St John's History - Native Indians

Archaeologists have found evidence of human habitation of the Province stretching back more than 9,000 years. Since about 4,000 years ago Palaeo-Eskimo people from the Canadian Arctic settled on the Labrador coast, but they disappeared about 2,000 years ago. The area was then settled by Palaeo-Eskimos (usually called Dorset Eskimos), who disappeared as well. Around 2,000 years ago, Indian peoples appeared during the Dorset Eskimo period. Following the disappearance of the Dorset Eskimos, Indian cultures become much more evident and by A.D. 1,000 the ancestors of the Beothuk Indians had emerged.

View of Terra Nova National Park At the time of early European settlement in Newfoundland, the Beothuks were the native inhabitants of the Island, who formed linguistic and cultural ties with the Algonkian cultures presently spread across the Canadian Maritimes. The Beothuks were hunters of the abundant food resources along the Island's sea coast or the interior forests and barrens. Spring and summer were spent on the coast hunting the seals, whales and other sea mammals. In the fall the family groups moved inland following the herds of caribou which provided skins for clothing and shelter, and meat for subsistence.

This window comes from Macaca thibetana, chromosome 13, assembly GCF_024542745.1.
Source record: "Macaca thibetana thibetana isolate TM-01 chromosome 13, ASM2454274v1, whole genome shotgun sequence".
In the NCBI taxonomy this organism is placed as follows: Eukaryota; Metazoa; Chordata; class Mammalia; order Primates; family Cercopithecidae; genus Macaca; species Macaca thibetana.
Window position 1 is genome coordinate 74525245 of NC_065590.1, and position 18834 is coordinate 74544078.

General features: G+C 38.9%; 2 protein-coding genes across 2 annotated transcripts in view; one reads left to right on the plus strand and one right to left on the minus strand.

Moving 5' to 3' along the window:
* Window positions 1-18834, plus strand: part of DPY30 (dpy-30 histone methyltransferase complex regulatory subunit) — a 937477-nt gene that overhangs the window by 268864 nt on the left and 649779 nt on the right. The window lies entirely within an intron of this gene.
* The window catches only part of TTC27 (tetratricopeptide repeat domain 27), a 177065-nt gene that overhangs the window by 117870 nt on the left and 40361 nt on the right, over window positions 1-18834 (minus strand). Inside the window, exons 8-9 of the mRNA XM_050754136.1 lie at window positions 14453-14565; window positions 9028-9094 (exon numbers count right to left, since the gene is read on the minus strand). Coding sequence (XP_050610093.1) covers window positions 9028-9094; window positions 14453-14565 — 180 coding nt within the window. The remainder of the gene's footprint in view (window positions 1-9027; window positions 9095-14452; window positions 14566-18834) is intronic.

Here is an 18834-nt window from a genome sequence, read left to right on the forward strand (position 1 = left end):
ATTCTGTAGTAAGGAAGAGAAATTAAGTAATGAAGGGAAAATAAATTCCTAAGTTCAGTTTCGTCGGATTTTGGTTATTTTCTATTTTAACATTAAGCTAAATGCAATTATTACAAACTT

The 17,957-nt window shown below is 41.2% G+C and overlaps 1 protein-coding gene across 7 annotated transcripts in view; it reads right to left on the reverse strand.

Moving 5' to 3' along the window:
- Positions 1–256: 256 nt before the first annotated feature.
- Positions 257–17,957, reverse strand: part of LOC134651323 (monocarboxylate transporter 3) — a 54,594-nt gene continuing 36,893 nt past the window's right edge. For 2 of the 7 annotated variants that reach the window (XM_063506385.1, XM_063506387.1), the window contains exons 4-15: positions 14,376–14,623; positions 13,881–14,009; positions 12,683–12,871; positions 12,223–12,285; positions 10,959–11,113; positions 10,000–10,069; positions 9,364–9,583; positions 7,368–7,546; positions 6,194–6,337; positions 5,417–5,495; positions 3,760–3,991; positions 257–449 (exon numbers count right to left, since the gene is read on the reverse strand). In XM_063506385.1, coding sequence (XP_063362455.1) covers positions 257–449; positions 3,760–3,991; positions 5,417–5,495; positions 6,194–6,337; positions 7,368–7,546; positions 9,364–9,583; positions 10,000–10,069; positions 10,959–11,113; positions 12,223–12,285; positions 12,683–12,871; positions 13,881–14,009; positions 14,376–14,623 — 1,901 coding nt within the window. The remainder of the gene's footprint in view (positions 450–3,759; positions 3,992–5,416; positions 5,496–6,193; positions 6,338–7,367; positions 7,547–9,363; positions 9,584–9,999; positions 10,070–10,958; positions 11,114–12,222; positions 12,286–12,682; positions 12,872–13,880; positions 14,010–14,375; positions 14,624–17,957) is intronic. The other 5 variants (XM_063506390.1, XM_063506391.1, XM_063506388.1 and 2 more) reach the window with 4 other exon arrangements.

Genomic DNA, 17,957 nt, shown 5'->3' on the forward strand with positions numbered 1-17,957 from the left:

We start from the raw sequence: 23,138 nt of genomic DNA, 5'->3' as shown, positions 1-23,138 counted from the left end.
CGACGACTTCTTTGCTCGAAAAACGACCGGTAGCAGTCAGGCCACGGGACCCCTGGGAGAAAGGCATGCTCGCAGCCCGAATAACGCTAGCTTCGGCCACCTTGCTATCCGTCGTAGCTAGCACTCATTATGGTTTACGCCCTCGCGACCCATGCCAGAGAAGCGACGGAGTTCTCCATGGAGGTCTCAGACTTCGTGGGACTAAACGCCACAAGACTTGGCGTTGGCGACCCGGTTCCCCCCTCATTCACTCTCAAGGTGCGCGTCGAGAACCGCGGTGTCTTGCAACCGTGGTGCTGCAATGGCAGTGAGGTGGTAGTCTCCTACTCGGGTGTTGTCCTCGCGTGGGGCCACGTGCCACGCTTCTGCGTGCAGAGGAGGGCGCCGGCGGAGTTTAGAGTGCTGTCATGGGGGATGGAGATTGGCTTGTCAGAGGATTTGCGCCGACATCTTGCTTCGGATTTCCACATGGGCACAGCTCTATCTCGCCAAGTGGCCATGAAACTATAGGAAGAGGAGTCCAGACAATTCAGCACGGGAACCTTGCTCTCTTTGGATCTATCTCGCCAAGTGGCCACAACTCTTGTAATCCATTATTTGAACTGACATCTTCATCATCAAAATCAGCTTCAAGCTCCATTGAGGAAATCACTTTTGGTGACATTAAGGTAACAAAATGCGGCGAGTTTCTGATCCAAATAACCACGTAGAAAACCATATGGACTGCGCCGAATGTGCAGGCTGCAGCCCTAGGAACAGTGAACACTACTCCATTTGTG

Although initial contacts between Beothuks and settlers were recorded as "friendly", misunderstanding and suspicion increased to the point where actual killings occurred on both sides for real or imaginary injustices. Starvation reduced Beaothuk populations when the increasing numbers of Europeans unknowingly blocked the Beothuks access to the coast and to their traditional livelihood. By the early 1800's they had become extinct as a people.

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